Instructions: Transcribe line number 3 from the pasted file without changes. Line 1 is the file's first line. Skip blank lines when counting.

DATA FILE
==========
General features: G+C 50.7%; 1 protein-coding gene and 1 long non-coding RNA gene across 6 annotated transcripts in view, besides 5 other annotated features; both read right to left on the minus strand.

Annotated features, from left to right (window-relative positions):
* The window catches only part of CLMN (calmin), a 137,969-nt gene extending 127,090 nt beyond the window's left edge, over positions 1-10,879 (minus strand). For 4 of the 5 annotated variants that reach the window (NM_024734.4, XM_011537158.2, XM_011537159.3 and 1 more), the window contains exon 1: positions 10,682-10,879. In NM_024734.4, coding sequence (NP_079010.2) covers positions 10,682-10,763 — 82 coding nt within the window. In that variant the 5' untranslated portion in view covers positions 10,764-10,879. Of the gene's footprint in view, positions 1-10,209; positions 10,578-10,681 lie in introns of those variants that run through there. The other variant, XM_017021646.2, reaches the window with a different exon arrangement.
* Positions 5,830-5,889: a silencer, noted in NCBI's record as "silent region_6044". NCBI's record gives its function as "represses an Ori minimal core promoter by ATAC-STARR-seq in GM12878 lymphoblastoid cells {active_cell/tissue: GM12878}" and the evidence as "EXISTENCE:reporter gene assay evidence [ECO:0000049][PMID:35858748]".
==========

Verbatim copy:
* The window catches only part of CLMN (calmin), a 137,969-nt gene extending 127,090 nt beyond the window's left edge, over positions 1-10,879 (minus strand). For 4 of the 5 annotated variants that reach the window (NM_024734.4, XM_011537158.2, XM_011537159.3 and 1 more), the window contains exon 1: positions 10,682-10,879. In NM_024734.4, coding sequence (NP_079010.2) covers positions 10,682-10,763 — 82 coding nt within the window. In that variant the 5' untranslated portion in view covers positions 10,764-10,879. Of the gene's footprint in view, positions 1-10,209; positions 10,578-10,681 lie in introns of those variants that run through there. The other variant, XM_017021646.2, reaches the window with a different exon arrangement.